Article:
Protests and soul-searching after police shootings, Dallas

Black Lives Matter protesters in Harlem last Thursday night. Photo by Q. Sakamaki

BY LAUREN VESPOLI | From City Hall to Times Square, hundreds of Black Lives Matter demonstrators took to the streets this weekend to protest recent police shootings of African-American men: Alton Sterling in Baton Rouge, Louisiana; Philando Castile in a suburb of St. Paul, Minnesota; and Delrawn Small in Brooklyn.

Sterling was fatally shot while officers had him pinned to the ground, while Castile was shot while he was reaching for his wallet during a traffic stop. Both Sterling and Castile had guns on them — though, according to witnesses, had not drawn them on police. Small was shot by an off-duty cop during a traffic dispute in the Cypress Hills neighborhood of Brooklyn.

The weekend of protests and marches kicked off on a rainy Friday evening — the day after a sniper killed five police officers and wounded nine other cops and two civilians during protests in Dallas.

Demonstrators in Union Square on Friday protesting recent police killings of African-American men by police officers. Photo by Lauren Vespoli

A small group began gathering at the southeast corner of Union Square around 6 p.m. for a rally for justice for Sterling and Castile, organized by the Stop Mass Incarceration Network and the NYC Revolution Club.

A series of speakers addressed the growing crowd, calling for love and respect, in between intermittent chants of “Black Lives Matter.”

“It’s not a black and white thing, we just need equality,” said a speaker who identified herself as Kynt Pariah. “We’ve got to keep fighting.”

“You can do more to help us and support us than appropriate our culture,” another protestors said, speaking to what whites could do in the wake of the violence.

Black Lives Matters protesters marching near Union Square on Friday. Photo by Lauren Vespoli

“For me as a black woman talking to black people, we need to love and respect each other,” another woman said into the microphone as she began to cry. “To all the white people who think black people are violent, that’s not the truth.”

Speakers expressed outrage and frustration about the many police shootings of African-Americans. Yet, it seemed that the events in Dallas weighed on everyone’s mind, as some of the protesters urged the group to obey police orders to stay off the street.

The police had set up barricades surrounding the southeast corner of Union Square, and officers gathered to keep watch as the crowd swelled, reaching close to 300 at its peak.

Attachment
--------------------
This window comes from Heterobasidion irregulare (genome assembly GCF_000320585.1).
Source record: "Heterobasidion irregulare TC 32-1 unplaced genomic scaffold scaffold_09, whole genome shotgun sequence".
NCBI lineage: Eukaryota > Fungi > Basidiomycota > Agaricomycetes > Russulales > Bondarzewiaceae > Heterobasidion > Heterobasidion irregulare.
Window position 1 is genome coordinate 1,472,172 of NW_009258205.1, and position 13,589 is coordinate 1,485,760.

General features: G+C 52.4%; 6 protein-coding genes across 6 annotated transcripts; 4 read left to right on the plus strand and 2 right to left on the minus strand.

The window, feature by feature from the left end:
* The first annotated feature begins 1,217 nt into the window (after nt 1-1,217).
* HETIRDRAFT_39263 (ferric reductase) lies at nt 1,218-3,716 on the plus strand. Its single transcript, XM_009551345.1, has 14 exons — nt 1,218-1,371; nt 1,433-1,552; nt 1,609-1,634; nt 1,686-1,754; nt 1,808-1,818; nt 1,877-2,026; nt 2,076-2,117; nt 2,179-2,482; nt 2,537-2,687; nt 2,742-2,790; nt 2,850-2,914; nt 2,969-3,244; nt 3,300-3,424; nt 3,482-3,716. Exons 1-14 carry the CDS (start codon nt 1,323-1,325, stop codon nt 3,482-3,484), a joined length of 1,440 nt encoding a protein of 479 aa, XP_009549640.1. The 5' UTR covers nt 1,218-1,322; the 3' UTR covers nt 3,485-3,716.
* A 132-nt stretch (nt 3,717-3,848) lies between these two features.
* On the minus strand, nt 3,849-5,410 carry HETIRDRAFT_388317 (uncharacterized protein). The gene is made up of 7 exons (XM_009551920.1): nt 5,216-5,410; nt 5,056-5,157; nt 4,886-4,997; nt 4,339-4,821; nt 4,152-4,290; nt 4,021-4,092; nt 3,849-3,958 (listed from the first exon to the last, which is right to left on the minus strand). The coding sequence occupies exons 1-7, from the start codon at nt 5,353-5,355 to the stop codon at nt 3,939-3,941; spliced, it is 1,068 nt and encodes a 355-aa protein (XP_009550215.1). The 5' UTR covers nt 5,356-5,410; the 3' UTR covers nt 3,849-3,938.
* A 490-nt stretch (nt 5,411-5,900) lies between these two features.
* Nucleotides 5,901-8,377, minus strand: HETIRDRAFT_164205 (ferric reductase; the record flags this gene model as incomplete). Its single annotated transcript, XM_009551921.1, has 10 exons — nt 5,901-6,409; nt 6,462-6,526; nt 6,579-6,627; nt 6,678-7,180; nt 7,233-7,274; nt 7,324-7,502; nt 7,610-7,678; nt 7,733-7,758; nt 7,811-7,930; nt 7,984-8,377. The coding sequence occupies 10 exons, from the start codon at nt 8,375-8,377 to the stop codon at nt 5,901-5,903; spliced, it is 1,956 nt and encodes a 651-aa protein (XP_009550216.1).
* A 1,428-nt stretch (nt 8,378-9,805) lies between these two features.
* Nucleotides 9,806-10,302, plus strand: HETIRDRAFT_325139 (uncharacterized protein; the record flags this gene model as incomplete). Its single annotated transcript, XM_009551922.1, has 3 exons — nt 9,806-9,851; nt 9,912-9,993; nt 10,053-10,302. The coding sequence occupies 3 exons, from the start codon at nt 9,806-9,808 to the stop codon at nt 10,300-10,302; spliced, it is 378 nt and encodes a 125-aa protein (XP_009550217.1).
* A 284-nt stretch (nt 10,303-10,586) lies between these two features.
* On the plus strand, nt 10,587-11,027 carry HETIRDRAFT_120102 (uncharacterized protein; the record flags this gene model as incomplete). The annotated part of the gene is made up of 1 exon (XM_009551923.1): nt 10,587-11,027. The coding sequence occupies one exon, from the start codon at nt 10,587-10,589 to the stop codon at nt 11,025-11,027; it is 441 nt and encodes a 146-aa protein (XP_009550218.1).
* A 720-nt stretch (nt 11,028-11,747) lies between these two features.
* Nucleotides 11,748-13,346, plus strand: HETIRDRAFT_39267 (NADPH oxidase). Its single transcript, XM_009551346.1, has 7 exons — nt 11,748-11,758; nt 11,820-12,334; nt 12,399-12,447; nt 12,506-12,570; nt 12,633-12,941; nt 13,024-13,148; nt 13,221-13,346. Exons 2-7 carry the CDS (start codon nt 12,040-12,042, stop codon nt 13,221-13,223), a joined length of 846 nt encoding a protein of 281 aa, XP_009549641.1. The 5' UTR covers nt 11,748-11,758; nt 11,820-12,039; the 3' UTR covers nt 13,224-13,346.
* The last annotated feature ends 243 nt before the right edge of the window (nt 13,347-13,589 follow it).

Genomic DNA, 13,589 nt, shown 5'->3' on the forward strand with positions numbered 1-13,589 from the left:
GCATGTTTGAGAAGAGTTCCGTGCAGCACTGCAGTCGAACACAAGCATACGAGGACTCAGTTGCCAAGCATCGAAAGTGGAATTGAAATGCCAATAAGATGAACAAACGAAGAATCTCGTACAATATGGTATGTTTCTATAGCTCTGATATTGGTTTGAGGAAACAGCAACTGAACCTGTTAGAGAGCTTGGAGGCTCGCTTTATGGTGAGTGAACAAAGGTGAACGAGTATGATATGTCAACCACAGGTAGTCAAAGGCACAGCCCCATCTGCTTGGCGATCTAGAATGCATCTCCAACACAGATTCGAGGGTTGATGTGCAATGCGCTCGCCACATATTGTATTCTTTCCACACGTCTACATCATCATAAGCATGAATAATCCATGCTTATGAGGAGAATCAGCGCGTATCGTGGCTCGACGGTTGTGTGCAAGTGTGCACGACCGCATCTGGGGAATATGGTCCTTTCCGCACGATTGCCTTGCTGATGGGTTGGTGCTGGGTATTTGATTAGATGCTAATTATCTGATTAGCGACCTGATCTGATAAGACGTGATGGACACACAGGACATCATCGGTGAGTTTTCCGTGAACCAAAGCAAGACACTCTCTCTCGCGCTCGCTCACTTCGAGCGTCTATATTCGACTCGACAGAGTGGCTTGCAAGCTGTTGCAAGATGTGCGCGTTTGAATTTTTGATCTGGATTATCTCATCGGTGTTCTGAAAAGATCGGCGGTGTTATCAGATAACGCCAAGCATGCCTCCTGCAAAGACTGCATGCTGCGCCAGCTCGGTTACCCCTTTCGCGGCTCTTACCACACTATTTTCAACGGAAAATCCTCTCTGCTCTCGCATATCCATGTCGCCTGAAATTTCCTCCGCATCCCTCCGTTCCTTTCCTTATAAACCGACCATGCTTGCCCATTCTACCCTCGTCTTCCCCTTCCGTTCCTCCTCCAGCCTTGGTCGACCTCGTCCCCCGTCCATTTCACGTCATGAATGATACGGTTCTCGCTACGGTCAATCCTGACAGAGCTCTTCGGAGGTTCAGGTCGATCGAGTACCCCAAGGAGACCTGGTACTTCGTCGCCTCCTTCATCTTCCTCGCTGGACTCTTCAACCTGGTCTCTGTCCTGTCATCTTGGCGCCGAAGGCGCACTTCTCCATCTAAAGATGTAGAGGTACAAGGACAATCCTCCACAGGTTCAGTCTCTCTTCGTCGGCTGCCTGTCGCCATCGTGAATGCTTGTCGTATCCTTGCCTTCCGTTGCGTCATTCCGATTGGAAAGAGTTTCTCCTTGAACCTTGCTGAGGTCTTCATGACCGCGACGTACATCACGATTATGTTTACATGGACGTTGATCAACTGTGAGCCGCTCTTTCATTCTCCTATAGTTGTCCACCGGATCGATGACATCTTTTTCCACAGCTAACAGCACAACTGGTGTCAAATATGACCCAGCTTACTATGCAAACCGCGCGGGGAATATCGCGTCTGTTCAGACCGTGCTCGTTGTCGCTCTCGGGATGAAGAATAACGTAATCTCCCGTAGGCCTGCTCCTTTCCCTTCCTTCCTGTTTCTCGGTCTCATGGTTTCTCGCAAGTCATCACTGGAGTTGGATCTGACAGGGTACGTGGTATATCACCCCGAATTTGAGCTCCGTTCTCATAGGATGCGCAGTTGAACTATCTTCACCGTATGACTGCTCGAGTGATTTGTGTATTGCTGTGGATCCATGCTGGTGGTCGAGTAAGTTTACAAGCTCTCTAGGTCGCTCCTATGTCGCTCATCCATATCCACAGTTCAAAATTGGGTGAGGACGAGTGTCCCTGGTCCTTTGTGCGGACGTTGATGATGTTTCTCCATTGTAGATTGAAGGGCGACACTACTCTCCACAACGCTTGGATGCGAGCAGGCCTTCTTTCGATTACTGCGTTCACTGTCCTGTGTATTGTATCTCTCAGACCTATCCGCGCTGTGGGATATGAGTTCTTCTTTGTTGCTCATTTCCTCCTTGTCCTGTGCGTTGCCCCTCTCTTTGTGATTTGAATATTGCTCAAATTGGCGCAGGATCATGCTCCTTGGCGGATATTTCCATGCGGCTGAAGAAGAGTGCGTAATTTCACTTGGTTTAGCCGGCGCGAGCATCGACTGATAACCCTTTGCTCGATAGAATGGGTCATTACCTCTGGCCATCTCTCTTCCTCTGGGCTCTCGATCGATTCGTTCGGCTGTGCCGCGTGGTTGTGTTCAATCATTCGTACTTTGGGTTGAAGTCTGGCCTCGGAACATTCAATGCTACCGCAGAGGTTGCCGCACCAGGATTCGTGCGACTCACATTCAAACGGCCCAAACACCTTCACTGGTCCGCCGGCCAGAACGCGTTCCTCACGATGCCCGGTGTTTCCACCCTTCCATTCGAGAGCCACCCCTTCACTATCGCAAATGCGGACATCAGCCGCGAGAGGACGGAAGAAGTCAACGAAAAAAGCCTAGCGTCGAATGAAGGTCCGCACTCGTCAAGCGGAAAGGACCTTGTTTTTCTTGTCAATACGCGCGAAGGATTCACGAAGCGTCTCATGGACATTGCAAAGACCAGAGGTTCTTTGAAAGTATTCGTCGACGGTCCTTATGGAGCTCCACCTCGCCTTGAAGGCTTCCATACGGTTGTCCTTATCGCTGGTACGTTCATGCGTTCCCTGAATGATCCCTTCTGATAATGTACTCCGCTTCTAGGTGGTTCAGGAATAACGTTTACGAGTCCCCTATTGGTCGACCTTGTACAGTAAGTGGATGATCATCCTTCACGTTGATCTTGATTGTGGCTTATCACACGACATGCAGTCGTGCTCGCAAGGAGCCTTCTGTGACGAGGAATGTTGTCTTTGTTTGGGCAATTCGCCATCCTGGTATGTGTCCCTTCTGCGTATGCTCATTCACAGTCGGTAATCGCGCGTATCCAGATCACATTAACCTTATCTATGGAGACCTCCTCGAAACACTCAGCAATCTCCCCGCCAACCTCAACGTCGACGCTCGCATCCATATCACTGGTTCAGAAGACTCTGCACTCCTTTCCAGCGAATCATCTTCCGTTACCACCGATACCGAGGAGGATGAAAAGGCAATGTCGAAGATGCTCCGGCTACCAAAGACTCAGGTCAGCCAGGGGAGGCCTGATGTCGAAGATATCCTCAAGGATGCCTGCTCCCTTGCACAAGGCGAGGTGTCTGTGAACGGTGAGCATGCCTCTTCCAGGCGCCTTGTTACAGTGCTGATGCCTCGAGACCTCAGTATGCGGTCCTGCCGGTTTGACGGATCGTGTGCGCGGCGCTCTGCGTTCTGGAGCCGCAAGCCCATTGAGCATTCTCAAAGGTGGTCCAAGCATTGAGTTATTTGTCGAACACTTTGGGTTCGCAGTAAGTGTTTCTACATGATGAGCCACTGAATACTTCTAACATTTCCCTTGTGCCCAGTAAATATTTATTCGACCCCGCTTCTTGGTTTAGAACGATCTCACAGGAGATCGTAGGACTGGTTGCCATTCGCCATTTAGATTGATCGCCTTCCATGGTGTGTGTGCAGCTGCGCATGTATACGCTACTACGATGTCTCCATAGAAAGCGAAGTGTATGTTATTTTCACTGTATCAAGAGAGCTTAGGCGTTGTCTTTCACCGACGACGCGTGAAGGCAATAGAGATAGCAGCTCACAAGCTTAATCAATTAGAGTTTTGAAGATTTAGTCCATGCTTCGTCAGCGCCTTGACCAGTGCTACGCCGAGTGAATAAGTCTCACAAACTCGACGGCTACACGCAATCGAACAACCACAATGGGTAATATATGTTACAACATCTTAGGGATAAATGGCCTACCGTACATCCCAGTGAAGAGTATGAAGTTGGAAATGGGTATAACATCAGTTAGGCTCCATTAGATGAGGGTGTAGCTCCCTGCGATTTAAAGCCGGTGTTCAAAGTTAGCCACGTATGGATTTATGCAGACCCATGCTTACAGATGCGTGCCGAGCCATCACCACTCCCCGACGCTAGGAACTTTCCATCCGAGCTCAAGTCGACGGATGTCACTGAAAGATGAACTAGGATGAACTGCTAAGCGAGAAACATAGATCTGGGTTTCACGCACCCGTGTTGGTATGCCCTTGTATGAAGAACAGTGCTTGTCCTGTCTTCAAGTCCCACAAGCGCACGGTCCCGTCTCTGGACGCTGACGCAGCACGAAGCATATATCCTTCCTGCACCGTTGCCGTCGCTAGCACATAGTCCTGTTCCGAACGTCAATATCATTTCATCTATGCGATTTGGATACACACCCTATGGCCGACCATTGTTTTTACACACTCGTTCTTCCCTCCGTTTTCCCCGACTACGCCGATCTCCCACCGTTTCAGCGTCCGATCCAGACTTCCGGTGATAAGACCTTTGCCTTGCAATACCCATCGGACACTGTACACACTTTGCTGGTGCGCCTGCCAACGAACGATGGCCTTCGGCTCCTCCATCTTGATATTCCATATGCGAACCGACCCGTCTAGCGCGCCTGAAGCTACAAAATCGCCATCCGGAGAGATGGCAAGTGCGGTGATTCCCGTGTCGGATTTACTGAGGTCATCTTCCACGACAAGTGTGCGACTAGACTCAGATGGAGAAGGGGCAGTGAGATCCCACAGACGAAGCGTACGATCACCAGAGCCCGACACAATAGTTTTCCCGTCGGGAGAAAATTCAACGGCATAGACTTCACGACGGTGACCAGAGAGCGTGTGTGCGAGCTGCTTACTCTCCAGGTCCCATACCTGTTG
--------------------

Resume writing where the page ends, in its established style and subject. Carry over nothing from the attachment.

Protesters in Harlem on Thursday night shouted “Hands Up! Don’t Shoot!” at police who were assigned to the demonstration. Photo by Q. Sakamaki

Daniela Brito, of Washington Heights, had marched with protesters on Thursday. After the Dallas shootings, she expressed concern about the police who had gathered to watch over the crowd.

“I’m kind of scared that there’s going to be way more police presence,” she said.

At about 7:30 p.m., the protesters began marching, with one group heading down to the Williamsburg Bridge, and the other headed for Grand Central Terminal in Midtown.

Police accompanied the Manhattan group, as protesters chanted, “Black Lives Matter,” “Hands Up, Don’t Shoot!” and “No Justice, No Peace.”

After walking up Second Ave. to 23rd St. and back down Third Ave., the group returned to Union Square by around 8 p.m. before heading west on 14th St. and up through Chelsea on Seventh Ave.

Police in a cruiser kept an eye on the protest in Harlem Thursday night. Photo by Q. Sakamaki

More police gathered as the group approached Times Square, but the marchers moved east. Obeying police requests to stay on the sidewalk, they arrived at Grand Central shortly before 9 p.m. Beneath the clock tower, protesters raised their fists in solidarity during a moment of silence, before heading up the escalators into the MetLife building, and moving west on 45th St. The marchers began to disperse after 9 p.m.

Police on the detail for the protest in Harlem stood in a cluster Thursday night.

While there were no arrests during Friday’s demonstrations, about 20 protestors were arrested from among the hundreds that gathered for protests on Saturday night, according to reports. Black Lives Matter NYC had posted on its Facebook page earlier in the day, calling for a march to demand justice for Delrawn Small, in partnership with NYC Shut it Down: The Grand Central Crew. While some groups marched across the Williamsburg Bridge from Brooklyn, another started at City Hall, marching up Broadway to Union Square, with smaller groups breaking off and some stopping traffic on the F.D.R. Drive.

The struggle for justice goes on: A Black Lives Matter protester in Harlem on Thursday night. Photo by Q. Sakamaki

According to Gothamist, Delrawn Small’s nephew Zayanahla Vines led this protest.

New surveillance video of Small’s shooting was released exclusively to the New York Post on Friday, showing Small walking toward police officer Wayne Isaac’s car when Isaacs suddenly opened fire.

This footage contradicted an earlier report published in the Post, in which a witness claimed he had video footage of Small punching the police officer through the car’s window.

On Sunday afternoon, hundreds more protesters marched from Times Square down Broadway to Union Square, according to news reports, where they held a sit-in in the park.

No arrests reportedly were made on Sunday.